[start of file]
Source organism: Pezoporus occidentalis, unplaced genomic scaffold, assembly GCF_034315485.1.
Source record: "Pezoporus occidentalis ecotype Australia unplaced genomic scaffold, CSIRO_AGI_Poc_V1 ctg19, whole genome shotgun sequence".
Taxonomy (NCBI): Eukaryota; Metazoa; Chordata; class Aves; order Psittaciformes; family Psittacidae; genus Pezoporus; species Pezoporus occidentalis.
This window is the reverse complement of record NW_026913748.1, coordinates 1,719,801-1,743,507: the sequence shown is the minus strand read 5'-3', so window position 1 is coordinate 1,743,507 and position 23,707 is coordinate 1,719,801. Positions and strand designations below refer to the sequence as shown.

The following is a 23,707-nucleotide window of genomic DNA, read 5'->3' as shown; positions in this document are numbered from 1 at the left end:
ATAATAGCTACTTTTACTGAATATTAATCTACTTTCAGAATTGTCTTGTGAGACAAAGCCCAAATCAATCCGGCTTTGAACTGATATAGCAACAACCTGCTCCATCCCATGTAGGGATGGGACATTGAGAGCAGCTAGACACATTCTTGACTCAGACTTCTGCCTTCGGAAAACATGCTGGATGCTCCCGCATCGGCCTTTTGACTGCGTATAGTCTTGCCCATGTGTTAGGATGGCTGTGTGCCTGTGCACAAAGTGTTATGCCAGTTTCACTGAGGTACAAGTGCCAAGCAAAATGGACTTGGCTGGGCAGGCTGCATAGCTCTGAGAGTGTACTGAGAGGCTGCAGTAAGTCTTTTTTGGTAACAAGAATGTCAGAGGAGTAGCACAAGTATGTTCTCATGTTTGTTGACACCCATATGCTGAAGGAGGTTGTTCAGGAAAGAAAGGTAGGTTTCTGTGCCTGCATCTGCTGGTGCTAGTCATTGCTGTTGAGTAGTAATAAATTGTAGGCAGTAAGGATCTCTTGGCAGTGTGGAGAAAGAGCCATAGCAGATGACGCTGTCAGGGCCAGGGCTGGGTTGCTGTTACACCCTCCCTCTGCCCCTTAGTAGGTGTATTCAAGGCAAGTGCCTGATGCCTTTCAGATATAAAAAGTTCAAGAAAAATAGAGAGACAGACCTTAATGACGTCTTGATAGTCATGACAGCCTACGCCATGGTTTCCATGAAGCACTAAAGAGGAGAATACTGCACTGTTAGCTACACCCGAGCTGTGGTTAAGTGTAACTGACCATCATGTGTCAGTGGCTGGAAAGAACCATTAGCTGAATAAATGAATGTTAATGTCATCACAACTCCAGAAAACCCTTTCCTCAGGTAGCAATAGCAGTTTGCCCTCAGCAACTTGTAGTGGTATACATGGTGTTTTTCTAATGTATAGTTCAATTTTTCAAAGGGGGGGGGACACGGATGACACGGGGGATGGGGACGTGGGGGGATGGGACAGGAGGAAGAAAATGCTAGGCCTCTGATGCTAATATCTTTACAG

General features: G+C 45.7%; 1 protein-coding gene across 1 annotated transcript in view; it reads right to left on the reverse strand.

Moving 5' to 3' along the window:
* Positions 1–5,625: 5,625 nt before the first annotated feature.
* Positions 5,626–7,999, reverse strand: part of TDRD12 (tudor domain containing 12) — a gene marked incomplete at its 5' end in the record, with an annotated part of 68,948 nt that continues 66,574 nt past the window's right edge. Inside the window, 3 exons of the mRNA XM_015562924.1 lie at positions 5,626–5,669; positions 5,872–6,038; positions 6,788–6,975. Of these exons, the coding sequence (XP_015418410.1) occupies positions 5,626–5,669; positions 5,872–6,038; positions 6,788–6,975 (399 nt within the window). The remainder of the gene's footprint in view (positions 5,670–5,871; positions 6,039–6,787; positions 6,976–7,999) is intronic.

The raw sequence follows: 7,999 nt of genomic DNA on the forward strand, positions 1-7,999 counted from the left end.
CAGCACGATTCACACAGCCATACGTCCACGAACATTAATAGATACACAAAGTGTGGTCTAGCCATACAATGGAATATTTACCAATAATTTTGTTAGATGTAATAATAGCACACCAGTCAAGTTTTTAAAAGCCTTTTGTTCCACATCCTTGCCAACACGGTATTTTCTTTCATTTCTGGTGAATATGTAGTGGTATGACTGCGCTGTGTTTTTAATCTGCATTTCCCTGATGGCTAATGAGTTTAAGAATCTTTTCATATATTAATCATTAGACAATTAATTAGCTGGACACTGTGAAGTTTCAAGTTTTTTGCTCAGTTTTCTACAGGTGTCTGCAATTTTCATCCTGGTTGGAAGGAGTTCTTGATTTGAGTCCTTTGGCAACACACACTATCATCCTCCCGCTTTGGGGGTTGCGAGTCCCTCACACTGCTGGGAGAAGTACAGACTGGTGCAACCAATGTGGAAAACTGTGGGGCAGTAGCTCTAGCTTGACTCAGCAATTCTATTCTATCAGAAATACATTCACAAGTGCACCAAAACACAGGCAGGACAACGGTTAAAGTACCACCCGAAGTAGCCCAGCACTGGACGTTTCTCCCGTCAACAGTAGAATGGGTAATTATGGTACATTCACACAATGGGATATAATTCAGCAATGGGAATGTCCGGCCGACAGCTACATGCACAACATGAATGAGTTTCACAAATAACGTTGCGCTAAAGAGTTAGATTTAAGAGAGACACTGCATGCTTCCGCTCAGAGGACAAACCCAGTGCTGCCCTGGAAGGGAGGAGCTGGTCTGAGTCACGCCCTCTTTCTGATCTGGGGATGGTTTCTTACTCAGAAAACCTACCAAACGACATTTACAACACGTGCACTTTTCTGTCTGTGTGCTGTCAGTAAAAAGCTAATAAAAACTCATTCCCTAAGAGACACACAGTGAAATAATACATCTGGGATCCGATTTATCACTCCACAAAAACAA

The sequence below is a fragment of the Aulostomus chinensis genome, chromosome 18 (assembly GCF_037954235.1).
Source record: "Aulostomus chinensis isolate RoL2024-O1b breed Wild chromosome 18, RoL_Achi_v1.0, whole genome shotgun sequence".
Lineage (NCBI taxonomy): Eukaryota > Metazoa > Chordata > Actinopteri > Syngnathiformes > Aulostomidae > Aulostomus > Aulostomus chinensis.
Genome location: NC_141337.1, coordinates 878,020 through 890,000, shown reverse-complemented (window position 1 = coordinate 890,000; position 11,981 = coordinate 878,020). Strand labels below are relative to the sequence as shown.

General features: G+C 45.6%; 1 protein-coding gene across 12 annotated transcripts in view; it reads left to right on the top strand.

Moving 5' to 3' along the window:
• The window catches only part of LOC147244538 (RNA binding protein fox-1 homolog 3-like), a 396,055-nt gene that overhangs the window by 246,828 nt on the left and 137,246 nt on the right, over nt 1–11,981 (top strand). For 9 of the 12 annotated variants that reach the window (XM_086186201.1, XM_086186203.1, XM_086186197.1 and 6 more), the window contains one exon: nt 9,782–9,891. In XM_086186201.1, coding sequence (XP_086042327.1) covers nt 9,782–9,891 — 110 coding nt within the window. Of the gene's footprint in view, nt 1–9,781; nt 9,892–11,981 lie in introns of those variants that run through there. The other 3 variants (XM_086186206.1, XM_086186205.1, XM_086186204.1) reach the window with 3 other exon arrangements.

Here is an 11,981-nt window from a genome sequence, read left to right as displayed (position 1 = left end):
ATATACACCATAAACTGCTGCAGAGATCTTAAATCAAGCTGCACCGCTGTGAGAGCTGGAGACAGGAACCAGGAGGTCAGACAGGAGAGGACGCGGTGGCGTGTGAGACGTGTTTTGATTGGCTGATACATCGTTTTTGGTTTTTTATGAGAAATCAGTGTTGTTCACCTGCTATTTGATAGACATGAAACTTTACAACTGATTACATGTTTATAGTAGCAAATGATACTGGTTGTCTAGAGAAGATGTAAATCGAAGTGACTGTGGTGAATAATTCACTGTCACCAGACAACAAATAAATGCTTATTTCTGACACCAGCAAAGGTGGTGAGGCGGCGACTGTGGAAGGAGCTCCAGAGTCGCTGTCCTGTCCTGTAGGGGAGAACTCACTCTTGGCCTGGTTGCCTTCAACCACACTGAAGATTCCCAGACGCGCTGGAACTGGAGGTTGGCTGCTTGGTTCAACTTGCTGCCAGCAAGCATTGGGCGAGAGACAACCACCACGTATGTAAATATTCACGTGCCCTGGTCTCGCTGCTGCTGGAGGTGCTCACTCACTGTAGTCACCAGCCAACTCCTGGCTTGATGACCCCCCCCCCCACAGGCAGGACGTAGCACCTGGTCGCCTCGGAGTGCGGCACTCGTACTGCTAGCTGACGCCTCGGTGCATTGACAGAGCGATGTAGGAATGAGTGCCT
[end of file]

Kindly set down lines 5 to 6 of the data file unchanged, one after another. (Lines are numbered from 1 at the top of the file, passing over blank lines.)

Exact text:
The following is a 23,707-nucleotide window of genomic DNA, read 5'->3' as shown; positions in this document are numbered from 1 at the left end:
ATAATAGCTACTTTTACTGAATATTAATCTACTTTCAGAATTGTCTTGTGAGACAAAGCCCAAATCAATCCGGCTTTGAACTGATATAGCAACAACCTGCTCCATCCCATGTAGGGATGGGACATTGAGAGCAGCTAGACACATTCTTGACTCAGACTTCTGCCTTCGGAAAACATGCTGGATGCTCCCGCATCGGCCTTTTGACTGCGTATAGTCTTGCCCATGTGTTAGGATGGCTGTGTGCCTGTGCACAAAGTGTTATGCCAGTTTCACTGAGGTACAAGTGCCAAGCAAAATGGACTTGGCTGGGCAGGCTGCATAGCTCTGAGAGTGTACTGAGAGGCTGCAGTAAGTCTTTTTTGGTAACAAGAATGTCAGAGGAGTAGCACAAGTATGTTCTCATGTTTGTTGACACCCATATGCTGAAGGAGGTTGTTCAGGAAAGAAAGGTAGGTTTCTGTGCCTGCATCTGCTGGTGCTAGTCATTGCTGTTGAGTAGTAATAAATTGTAGGCAGTAAGGATCTCTTGGCAGTGTGGAGAAAGAGCCATAGCAGATGACGCTGTCAGGGCCAGGGCTGGGTTGCTGTTACACCCTCCCTCTGCCCCTTAGTAGGTGTATTCAAGGCAAGTGCCTGATGCCTTTCAGATATAAAAAGTTCAAGAAAAATAGAGAGACAGACCTTAATGACGTCTTGATAGTCATGACAGCCTACGCCATGGTTTCCATGAAGCACTAAAGAGGAGAATACTGCACTGTTAGCTACACCCGAGCTGTGGTTAAGTGTAACTGACCATCATGTGTCAGTGGCTGGAAAGAACCATTAGCTGAATAAATGAATGTTAATGTCATCACAACTCCAGAAAACCCTTTCCTCAGGTAGCAATAGCAGTTTGCCCTCAGCAACTTGTAGTGGTATACATGGTGTTTTTCTAATGTATAGTTCAATTTTTCAAAGGGGGGGGGACACGGATGACACGGGGGATGGGGACGTGGGGGGATGGGACAGGAGGAAGAAAATGCTAGGCCTCTGATGCTAATATCTTTACAG